- Testosterone prevents osteoporosis and frailty
- In our youth, women have 1/10 the testosterone compared to men
- In our youth women have 3 times as much testosterone as estradiol
- Testosterone causes women to have positive and pleasant moods
What TDS is Not
There are a lot of rumors of what TDS might be, created by uninformed lay people and doctors. These rumors have nothing to do with the truth, and originate in old wives tales and assumptions made by people who are very sure of what they say, but have no research to back them up. What TDS is not:
- TDS is not a psychiatric condition
- Symptoms of “Testosterone Deficiency Syndrome,” are not imagined.
- TDS is not a symptom of menopause
- TDS has nothing to do with Estrogen
- Symptoms of TDS are not separate entities but symptoms of the loss of one hormone
- TDS cannot be avoided
- Libido has nothing to do with estrogen, but everything to do with Testosterone
- Testosterone replacement does not make women angry or violent
- Testosterone is not just a male hormone!
TDS or Andropause In Men
The new name for andropause is the phrase “Low T”. This refers directly to low testosterone as men age, and leads the way to a commercial that sells a synthetic testosterone replacement for men. There are now many medications that are made just for men and their low testosterone problem, but they all have very low recommended dosages, and therefore do not recreate the testosterone environment of youth, and health. This is a pharmaceutical company error. In an effort to be safe they have made the dose too low to be effective in resolving all of the symptoms of andropause. In addition, the synthetic nature of the testosterone and the delivery systems offered cause a high level of DHT and estrone, which increase the risk of prostate enlargement and breast enlargement. These side effects are generally not found if a man is treated with adequate doses of pure bio-identical testosterone in pellet form every 6 months.
If you have tried other forms of testosterone replacement and have one of the above side effects, or no resolution, then testosterone replacement with sub-dermal pellets may be your answer.
Other men’s symptoms testosterone pellets have reported resolved:
- Hot flashes
- Anxiety attacks
- Emotional outbursts
- Lack of Ejaculation
- Loss of morning erections
- Enlarged Prostate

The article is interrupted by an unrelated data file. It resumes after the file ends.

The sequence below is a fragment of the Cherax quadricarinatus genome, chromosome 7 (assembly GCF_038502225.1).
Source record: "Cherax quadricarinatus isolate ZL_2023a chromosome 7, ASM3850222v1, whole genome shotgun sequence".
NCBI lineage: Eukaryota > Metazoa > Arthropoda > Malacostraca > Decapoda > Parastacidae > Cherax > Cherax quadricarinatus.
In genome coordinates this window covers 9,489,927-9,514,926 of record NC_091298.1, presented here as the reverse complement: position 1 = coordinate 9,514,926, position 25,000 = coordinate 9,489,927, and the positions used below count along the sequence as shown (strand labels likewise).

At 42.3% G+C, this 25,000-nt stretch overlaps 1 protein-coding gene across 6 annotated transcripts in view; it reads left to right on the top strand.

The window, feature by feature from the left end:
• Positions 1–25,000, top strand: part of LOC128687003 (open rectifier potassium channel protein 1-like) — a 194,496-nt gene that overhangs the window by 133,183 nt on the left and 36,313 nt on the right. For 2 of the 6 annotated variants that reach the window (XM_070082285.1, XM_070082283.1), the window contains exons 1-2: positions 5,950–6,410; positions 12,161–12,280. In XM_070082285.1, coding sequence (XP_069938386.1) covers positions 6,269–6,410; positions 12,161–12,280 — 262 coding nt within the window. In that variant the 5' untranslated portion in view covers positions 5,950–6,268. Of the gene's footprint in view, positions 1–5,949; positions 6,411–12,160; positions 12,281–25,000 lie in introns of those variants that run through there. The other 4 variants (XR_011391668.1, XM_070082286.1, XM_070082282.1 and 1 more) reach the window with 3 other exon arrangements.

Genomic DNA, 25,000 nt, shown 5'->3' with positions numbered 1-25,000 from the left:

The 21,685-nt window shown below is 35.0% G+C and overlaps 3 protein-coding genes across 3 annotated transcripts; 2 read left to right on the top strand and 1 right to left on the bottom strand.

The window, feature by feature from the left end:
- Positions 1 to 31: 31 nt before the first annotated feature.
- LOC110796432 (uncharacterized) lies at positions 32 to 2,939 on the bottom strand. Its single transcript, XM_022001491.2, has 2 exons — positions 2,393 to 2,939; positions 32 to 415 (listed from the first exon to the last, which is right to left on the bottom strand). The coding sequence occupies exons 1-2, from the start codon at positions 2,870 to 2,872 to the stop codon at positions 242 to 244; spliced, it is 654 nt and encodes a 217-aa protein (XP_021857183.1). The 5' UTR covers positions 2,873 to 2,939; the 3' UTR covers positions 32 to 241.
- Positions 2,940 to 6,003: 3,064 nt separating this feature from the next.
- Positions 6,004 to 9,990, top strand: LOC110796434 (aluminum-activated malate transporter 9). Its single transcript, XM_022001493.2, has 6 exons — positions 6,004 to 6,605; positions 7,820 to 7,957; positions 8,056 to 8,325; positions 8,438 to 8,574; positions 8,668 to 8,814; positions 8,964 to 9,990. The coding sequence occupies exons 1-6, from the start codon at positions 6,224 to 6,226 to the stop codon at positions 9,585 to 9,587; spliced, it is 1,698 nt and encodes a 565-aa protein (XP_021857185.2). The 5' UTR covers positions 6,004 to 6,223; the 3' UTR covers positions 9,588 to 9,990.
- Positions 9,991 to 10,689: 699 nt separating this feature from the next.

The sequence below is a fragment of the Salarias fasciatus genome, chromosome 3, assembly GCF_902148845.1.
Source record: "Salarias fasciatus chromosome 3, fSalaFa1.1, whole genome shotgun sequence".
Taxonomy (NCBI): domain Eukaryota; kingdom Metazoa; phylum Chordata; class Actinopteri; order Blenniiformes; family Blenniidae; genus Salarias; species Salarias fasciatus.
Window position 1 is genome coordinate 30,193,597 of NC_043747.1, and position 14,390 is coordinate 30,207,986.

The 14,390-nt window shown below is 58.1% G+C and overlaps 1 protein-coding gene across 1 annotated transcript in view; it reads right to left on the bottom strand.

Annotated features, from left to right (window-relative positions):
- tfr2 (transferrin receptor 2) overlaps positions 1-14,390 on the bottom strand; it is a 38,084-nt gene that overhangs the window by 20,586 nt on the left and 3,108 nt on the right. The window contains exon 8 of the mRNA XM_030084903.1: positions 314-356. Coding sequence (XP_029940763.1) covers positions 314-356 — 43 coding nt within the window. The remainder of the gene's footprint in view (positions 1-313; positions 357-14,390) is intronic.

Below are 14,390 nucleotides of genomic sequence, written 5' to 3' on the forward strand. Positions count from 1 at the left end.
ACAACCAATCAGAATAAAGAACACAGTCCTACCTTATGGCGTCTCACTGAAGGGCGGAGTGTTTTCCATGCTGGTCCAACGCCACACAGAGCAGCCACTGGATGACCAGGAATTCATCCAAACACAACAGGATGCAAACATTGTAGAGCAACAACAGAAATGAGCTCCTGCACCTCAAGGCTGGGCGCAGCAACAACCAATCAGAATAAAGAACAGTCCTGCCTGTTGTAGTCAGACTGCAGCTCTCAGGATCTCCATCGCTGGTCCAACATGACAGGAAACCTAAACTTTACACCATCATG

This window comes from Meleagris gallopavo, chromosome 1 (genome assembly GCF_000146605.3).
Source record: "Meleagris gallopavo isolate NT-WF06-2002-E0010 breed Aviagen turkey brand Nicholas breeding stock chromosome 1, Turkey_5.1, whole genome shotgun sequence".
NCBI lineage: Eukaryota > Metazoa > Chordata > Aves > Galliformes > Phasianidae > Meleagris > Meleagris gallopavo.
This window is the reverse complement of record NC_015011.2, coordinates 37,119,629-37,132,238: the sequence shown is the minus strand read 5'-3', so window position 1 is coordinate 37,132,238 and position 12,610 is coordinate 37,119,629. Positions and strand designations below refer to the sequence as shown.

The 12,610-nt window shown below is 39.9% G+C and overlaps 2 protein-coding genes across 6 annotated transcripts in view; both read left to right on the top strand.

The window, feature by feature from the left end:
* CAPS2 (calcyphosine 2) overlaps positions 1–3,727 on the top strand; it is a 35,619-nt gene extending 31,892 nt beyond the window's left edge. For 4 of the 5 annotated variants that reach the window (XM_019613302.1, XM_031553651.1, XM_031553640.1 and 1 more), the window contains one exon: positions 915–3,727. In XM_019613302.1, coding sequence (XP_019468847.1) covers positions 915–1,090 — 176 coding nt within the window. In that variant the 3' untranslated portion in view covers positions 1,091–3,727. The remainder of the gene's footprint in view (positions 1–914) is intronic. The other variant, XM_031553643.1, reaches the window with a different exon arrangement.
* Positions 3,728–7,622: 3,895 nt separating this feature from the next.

- Abilities that have returned after Testosterone replacement with Pellets:
- Organizational ability
- Spacial ability (viewing of architectural plans)
- Athletic ability
- Decreased Blood pressure
- Sexual attractiveness
- Ability to sell
- Social skills
- Executive abilities
What about Prostate Cancer and Testosterone?
One of the issues I frequently discuss with men is their fear of prostate cancer and testosterone replacement. This is one of those questions that takes some time to discuss. The short answer is, testosterone replacement does not cause prostate cancer. Don’t blindly take that claim as truth from this website. Our research that backs up that statement.
I am confident in my statement above, based on the research that has been done by Dr. Morganthaler, the chief of Urology at Harvard Medical School. He has done more prostatectomies for prostate cancer than anyone else in the US. He has also done extensive research with prostate cancer cells in the laboratory and in volunteer patients. Here is what he found:
Low testosterone and not normal or high testosterone causes prostate cancer. Both by retrospective studies of men with prostate cancer and their pre-cancer testosterone levels as well as their testosterone levels as the time of diagnosis (no replacement), he determined that it was very risky to have a low testosterone level, without replacement, because that was the highest risk factor for men who got prostate cancer. That makes sense in many ways, because men do not get prostate cancer when they are young, they get it when they are old, which is when their testosterone levels drop to a very low level.
Dr. Morganthaler followed his clinical results with a laboratory test to confirm his suspicions. He retrieved prostate tissue from young men and old men, and then placed both types of tissues in a low testosterone environment, and high testosterone environments. What he found was contrary to what is being relayed to us by urologists throughout the country; the young cells remained cancer free in the high T environment, but became pre-cancerous and even cancerous in the low T environment. The old prostate cells became cancerous in the low testosterone environment, but remained normal in the high testosterone environment! This study has been repeated by others with the same results.
His recommendation for men without prostate cancer is to keep their testosterone at optimal levels to avoid prostate cancer. The recommendation for men with prostate cancer was to treat it and replace testosterone to avoid recurrence. In the case of prostate cancer, I believe his results, but men must make their own decision with their primary urologist, and discuss these findings with him or her before beginning testosterone treatment.
Another vagary of treatment is that the doctor who delivers testosterone should also monitor the two bi-products of testosterone, estrone and DHT, which can stimulate the growth of abnormal cells, and can be managed with enzyme blockers. Blood tests as well as free PSA should always be done to monitor testosterone treatment especially in men.
Learn more about Testosterone Deficiency
Dr. Maupin’s book, The Secret Female Hormone, includes in-depth information on the symptoms, effects, and solutions of Testosterone Deficiency.